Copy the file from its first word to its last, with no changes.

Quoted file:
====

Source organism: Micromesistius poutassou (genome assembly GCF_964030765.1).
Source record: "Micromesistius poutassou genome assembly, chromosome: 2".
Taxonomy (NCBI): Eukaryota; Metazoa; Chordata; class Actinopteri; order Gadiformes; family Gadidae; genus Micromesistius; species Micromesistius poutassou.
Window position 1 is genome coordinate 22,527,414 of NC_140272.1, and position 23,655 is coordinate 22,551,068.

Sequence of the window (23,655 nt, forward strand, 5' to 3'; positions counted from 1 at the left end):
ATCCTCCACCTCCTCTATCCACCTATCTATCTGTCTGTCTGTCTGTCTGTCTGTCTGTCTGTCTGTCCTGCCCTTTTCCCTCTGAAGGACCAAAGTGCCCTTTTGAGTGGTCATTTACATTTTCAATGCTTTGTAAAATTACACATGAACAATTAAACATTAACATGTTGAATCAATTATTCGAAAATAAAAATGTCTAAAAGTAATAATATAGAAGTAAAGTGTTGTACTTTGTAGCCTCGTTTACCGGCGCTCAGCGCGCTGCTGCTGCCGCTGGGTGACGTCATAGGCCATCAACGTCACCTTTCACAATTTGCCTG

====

Source organism: Micromesistius poutassou (genome assembly GCF_964030765.1).
Source record: "Micromesistius poutassou genome assembly, chromosome: 2".
Taxonomy (NCBI): Eukaryota; Metazoa; Chordata; class Actinopteri; order Gadiformes; family Gadidae; genus Micromesistius; species Micromesistius poutassou.
Window position 1 is genome coordinate 22,527,414 of NC_140272.1, and position 23,655 is coordinate 22,551,068.

Sequence of the window (23,655 nt, forward strand, 5' to 3'; positions counted from 1 at the left end):
ATCCTCCACCTCCTCTATCCACCTATCTATCTGTCTGTCTGTCTGTCTGTCTGTCTGTCTGTCTGTCCTGCCCTTTTCCCTCTGAAGGACCAAAGTGCCCTTTTGAGTGGTCATTTACATTTTCAATGCTTTGTAAAATTACACATGAACAATTAAACATTAACATGTTGAATCAATTATTCGAAAATAAAAATGTCTAAAAGTAATAATATAGAAGTAAAGTGTTGTACTTTGTAGCCTCGTTTACCGGCGCTCAGCGCGCTGCTGCTGCCGCTGGGTGACGTCATAGGCCATCAACGTCACCTTTCACAATTTGCCTG